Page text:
Bruce Springsteen has been a global musical icon for over 40 years. He appeared on the covers of Time and Newsweek in 1975, and a Broadway play about his life wrapped up December 2018. Now his words and music are the primary focus of a new film called BLINDED BY THE LIGHT, and it’s not a documentary. It is a comedy/drama about a teenaged British Pakistani boy who is supremely inspired by The Boss, changing his life forever.
Superbly directed and co-written by Gurinder Chadha (BEND IT LIKE BECKHAM, 2002), the movie features excellent performances from the entire ensemble, but it is newcomer Viveik Kalra as Javed who finds salvation from his dreary life in Luton, England. His is a jaw-dropping debut on the big screen.
While BLINDED BY THE LIGHT features some of the familiar cultural conflicts seen in other
movies --- i.e., the young son wants to spread his wings despite the strong objections of his strict father --- the fact that it is based on a true story gives it added credence.
Co-writer Sarfraz Manzoor, whose book this film is based on, has been a Springsteen fan for many years, not to mention an attendee at over 150 live converts by Springsteen and The E Street Band. When Javed’s high school classmate, Roops (Aaron Phagura), shares a couple of Springsteen cassettes with him, Javed is immediately smitten as he listens to the lyrics on his Walkman (the year is 1987, so you may need to Google “Walkman”).
One of the delights in this film is the presentation of Bruce’s lyrics in a unique animated style, wrapping around Javed’s body as he listens to the tapes. Another highlight is the performance of Nell Williams as Javed’s classmate and romantic interest, Eliza, who comes into his life at just the right time. Williams is quite adorable and perfect as the precocious girlfriend.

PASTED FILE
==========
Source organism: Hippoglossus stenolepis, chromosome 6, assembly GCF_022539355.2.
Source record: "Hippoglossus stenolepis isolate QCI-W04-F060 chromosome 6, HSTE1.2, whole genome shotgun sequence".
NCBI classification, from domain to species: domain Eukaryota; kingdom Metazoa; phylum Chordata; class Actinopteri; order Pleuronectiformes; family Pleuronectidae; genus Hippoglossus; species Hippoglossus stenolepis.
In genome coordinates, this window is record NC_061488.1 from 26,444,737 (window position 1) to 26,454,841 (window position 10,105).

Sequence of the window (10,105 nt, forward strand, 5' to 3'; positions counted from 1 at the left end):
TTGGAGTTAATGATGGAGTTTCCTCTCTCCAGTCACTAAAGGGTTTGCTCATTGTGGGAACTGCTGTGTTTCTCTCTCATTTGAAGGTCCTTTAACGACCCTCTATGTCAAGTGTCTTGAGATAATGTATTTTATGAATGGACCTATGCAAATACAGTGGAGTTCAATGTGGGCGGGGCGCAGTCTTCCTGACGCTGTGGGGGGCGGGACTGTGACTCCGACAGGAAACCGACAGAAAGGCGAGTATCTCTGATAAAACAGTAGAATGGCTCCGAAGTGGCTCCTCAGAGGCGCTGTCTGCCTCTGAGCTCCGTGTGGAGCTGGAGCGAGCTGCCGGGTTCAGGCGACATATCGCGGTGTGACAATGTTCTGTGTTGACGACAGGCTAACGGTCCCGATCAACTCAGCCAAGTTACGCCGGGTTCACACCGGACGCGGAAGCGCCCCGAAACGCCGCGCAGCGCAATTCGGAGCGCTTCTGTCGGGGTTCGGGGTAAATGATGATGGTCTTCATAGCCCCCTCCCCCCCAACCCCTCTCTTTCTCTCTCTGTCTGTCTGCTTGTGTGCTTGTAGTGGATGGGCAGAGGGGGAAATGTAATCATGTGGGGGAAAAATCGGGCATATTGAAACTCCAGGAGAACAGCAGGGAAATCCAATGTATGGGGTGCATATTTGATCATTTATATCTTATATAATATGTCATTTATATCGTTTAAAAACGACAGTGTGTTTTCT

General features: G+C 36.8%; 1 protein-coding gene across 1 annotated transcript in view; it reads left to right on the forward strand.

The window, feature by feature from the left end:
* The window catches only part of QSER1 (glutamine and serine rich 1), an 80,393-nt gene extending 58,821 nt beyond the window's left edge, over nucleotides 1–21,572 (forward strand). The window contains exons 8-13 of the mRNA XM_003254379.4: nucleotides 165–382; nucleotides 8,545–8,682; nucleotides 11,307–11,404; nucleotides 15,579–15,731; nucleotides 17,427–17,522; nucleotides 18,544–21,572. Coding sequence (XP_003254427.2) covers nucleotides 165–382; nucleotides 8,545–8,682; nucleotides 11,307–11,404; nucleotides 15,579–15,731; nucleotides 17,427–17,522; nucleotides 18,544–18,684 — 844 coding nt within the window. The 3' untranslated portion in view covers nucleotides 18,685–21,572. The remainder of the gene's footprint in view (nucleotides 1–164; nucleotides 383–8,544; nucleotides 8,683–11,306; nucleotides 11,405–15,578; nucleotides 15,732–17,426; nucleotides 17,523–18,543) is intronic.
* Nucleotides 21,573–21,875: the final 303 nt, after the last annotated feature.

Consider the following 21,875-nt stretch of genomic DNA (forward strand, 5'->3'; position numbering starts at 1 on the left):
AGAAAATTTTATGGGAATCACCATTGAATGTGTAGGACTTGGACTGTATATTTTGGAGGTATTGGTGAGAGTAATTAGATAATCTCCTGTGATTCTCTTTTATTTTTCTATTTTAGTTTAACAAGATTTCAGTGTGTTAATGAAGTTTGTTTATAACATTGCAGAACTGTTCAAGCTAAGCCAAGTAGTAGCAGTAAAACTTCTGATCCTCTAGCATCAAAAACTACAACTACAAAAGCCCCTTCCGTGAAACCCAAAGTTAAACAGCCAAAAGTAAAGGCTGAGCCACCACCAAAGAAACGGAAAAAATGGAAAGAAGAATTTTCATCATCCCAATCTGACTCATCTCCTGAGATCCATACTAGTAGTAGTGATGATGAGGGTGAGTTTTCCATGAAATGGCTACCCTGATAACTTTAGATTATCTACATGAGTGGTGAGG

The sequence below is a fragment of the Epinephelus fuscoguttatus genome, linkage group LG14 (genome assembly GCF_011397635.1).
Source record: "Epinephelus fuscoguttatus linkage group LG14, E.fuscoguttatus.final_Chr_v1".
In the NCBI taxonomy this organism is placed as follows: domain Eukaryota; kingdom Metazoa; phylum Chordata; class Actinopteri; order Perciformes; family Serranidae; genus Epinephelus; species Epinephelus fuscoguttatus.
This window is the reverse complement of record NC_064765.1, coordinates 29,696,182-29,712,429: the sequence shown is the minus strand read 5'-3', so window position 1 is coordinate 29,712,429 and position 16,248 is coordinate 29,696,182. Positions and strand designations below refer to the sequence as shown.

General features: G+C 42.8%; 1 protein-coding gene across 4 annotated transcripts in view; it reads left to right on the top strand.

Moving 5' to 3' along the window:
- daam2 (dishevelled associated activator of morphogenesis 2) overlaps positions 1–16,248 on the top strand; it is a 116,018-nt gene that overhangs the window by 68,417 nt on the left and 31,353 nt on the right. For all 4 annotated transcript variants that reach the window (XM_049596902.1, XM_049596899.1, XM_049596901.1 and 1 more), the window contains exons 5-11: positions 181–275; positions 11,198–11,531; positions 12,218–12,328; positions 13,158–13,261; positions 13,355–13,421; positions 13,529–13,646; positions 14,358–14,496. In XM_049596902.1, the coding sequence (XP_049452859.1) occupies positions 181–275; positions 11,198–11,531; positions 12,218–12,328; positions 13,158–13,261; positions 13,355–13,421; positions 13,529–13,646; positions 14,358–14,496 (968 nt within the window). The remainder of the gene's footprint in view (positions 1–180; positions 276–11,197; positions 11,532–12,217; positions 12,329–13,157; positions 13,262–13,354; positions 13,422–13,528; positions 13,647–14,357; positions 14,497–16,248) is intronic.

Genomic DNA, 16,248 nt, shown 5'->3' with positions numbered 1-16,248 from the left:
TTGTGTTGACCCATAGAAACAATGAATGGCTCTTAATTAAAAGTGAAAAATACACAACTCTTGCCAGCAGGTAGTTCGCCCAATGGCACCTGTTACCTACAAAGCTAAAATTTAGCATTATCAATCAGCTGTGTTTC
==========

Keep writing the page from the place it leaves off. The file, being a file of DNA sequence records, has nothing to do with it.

I especially liked Rob Brydon playing the father of Javed’s best friend, Matt (Dean-Charles Chapman). He unexpectedly sings and dances around with Javed to Bruce’s music, much to the consternation of his own son. Other cast standouts include Hayley Atwell as Javed’s schoolteacher Miss Clay. She encourages him to find his voice in his poetry and writings. Kulvinder Ghir stars as Javed’s stern father who eventually comes around to appreciate his son’s ambitions and talent.
BLINDED BY THE LIGHT contains some very entertaining scenes, including the “day party” he attends with his sister. It’s the only time these young Pakistanis can get out of the house to literally let down their hair. Later Javed addresses his classmates at his school commencement where he ditches his prepared remarks in favor of his heartfelt thoughts about Springsteen, and the profound effect The Boss has had on his life. It’s an emotional moment, especially when his father, mother and sister enter the small auditorium.
The film also touches briefly on the white supremacy uprisings prevalent in England at the time, so BLINDED BY THE LIGHT is certainly topical in view of our own problems in the U.S. This movie is a must see for Springsteen fans. It should give a fresh perspective and appreciation of what Bruce Springsteen has brought to the world of music.
Opinion: See It Now!